Syria’s Islamist opposition emerges in wake of Lebanon war

Media accounts have largely foused on Iran as the supplier of Hezbollah’s missiles, with Syria merely serving as a transshipment point. But Israeli intelligence, mostly relying on forensic work at the impact sites, has reportedly determined that many of Hezbollah’s rockets that hit Israel in the recent war were actually Syrian-made, or Russian missiles that had been supplied to Syria. (LAT, Aug. 31 via Assyrian International News Agency) The United Nations is also said to have reports that Syria continues to permit arms to cross its border into Lebanon, and Secretary General Kofi Annan plans to demand an end to the illegal traffic when he meets tomorrow with President Bashar al-Assad. (NYT, Aug. 31) Syria, which denies arming Hezbollah , has rejected the deployment of UN troops along its border with Lebanon. (AFP, Aug. 31)

Whether the claims are true or not, they point to a renewed “regime change” offensive against Syria. An emerging threat to Assad’s dictatorship comes from growing Sunni Islamist networks in Syria—which poses several ironies. First, while the Assad regime backs Hezbollah in Lebanon, it rules an officially secular state at home, and the elite around the Assad family are Alawite—a Shi’ite sect deemed heretical by the orthodox Shi’ite Hezbollah, and even more so by the militant Sunni networks. Secondly, US imperialism may find the Islamist militants to be the only convenient agents to cultivate for the destabilization of Assad—but they would likely be even more hostile to Washington if they managed to acheive power.

The New York Times noted Aug. 29 that a semi-clandestine Islamic revival is underway in Syria—led, surprisingly, by women. The account, by Katherine Zoepf, states that in Damascus, “women who identify one another by the distinctive way they tie their head scarves gather for meetings of an exclusive and secret Islamic women’s society known as the Qubaisiate. At those meetings, participants say, they are tutored further in the faith and are even taught how to influence some of their well-connected fathers and husbands to accept a greater presence of Islam in public life. [The] Islamic revival for women in Syria…could add up to a potent challenge to this determinedly secular state. Though government officials vociferously deny it, Syria is becoming increasingly religious and its national identity is weakening. If Islam replaces that identity, it may undermine the unity of a society that is ruled by a Muslim religious minority, the Alawites, and includes many religious groups.”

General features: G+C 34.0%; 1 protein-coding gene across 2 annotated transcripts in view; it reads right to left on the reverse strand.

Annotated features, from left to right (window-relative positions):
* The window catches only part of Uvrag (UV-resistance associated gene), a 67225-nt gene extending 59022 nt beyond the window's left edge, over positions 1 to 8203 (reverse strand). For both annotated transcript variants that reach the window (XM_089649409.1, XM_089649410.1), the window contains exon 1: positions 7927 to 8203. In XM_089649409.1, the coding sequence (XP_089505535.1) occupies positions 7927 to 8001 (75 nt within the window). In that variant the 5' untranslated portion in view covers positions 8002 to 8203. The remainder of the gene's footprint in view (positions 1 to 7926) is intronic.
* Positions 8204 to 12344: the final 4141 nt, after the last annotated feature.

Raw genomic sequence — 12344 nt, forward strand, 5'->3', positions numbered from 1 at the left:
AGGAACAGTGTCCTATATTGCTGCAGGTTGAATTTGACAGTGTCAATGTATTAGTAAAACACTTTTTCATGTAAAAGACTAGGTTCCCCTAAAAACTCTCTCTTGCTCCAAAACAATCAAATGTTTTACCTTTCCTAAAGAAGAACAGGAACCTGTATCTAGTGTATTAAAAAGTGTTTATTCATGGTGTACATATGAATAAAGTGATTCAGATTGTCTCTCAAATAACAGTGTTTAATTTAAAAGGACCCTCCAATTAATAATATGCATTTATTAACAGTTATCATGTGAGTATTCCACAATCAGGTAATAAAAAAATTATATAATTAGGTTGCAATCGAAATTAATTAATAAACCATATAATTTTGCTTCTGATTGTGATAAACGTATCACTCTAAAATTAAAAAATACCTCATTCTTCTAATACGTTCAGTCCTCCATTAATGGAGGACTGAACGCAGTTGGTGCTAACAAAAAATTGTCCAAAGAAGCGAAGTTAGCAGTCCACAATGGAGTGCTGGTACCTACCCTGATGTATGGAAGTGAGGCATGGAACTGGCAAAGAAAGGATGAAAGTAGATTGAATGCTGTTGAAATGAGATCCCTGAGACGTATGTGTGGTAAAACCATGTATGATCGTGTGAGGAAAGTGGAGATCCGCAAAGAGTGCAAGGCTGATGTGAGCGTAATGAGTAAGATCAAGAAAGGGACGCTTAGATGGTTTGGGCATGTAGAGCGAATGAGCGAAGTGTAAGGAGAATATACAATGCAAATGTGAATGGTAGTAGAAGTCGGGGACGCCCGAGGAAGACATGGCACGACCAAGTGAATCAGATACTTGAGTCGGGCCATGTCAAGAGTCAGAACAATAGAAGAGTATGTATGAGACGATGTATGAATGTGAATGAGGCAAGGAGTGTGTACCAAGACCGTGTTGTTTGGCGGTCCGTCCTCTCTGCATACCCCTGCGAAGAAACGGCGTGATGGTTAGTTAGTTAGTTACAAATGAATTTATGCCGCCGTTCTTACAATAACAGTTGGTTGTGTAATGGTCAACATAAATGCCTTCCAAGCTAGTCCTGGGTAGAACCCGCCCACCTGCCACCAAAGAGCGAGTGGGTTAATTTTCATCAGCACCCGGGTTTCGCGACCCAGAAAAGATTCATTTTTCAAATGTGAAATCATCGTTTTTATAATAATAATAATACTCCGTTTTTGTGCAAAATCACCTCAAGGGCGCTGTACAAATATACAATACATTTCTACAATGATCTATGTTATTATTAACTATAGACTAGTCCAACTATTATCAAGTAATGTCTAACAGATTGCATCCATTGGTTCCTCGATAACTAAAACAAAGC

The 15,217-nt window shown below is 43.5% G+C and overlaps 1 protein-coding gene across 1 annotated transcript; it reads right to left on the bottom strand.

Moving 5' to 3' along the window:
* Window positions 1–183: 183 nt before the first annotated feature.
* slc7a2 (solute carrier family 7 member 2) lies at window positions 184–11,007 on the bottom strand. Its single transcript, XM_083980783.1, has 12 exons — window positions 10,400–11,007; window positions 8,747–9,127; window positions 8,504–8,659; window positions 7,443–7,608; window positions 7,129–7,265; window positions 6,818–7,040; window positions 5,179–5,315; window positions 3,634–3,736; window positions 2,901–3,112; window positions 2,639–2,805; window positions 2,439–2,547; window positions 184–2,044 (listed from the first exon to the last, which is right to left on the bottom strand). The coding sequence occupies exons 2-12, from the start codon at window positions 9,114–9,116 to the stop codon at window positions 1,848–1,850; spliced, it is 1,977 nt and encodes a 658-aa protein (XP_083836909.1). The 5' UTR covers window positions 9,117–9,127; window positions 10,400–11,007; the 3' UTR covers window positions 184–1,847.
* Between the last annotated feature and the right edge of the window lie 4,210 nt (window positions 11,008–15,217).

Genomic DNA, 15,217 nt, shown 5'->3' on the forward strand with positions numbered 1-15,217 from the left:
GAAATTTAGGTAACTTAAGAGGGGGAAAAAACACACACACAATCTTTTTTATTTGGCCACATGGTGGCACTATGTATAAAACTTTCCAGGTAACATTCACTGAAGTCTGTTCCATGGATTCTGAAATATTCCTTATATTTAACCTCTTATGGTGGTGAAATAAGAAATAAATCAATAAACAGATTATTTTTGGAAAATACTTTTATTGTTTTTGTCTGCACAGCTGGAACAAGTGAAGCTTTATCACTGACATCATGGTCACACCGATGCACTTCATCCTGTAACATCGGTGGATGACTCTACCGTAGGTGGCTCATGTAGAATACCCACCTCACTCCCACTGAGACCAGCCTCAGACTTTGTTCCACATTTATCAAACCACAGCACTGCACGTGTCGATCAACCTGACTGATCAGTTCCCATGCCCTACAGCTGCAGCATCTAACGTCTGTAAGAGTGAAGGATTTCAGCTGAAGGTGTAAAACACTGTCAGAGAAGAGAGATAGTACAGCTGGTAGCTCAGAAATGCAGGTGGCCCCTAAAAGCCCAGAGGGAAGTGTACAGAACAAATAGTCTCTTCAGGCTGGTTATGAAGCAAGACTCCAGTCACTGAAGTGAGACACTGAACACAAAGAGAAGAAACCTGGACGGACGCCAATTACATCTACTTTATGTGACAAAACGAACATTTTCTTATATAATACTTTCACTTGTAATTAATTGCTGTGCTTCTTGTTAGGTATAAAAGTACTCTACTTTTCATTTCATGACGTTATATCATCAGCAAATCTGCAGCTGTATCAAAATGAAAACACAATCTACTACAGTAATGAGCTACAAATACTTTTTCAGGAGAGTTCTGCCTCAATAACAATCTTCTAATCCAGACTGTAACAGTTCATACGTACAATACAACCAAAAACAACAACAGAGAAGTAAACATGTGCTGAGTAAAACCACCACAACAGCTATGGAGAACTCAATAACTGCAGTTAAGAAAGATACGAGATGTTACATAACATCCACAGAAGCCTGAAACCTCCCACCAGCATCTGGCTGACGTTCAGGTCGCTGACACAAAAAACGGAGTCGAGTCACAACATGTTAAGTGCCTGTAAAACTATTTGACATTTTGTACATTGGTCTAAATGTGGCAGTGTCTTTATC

The conservative Mideast Monitor website includes a dossier on the Syrian branch of the Muslim Brotherhood, and its leader Ali Sadr al-Din al-Bayanouni. The dossier relfects the ambivalence about the Brotherhood—as an irresistable but ultimately untrustworthy proxy:

In May 2005, Bayanouni reportedly tried to open a line of communication with the Bush administration through Farid al-Ghadri, the US-based head of the Reform Party of Syria. It is likely that some indirect communication has taken place, though both sides have a strong incentive to deny it – a public relationship between the United States and the brotherhood could risk uniting and radicalizing Syria’s fractious Alawite power centers (whether behind or against Assad). Bayanouni’s public assurances that the brotherhood is “looking to share power, not to rule the country” appear intended in part to allay American concerns.

However, there is much concern in Washington that a brotherhood-dominated post-Baathist regime will continue allowing terrorists to infiltrate Iraq from Syria. Bayanouni was quick to condemn the 9/11 terrorist attacks, but he has frequently denounced the U.S.-led invasion of Iraq and portrayed the United States as a menace to Syria in public speeches. Although such rhetoric usually appears as a prop for his argument that Assad must reconcile with the brotherhood to strengthen the nation against external threats (the “help us help you resist the Americans” appeal has been a common refrain among all opposition currents), he has also berated Assad for “making concessions and more concessions” to Washington. Publicly, at least, he has expressed little willingness to be more accommodating than Assad.

The fact that many Syrian Sunnis deeply sympathize with Iraqi insurgents (no one better understands their fear of being ruled by non-Sunnis) adds to the uncertainty. Even if Bayanouni sincerely commits in advance to halting the traffic, he may find it impossible to control the Islamist underground and politically unthinkable to coerce it. A weak brotherhood at the helm that lacks the ability to rein in radical Islamists would be a nightmare scenario for Washington. The most critical question mark isn’t what Bayanouni’s intentions are, but what he’s capable of delivering.

Adding to the uncertainty are divisions within the exiled leadership of the brotherhood (mostly in Britain and Germany). One wing, favored by Bayanouni, reportedly believes that Assad will never meet the Brotherhood’s core demands and therefore advocates close cooperation with all Syrian opposition currents…and dialogue with Western governments. The other wing, backed by the Egyptian brotherhood, believes that Assad’s growing domestic and international isolation will eventually force him to make these concessions and therefore opposes joining the bandwagon against him.

See our last post on Syria.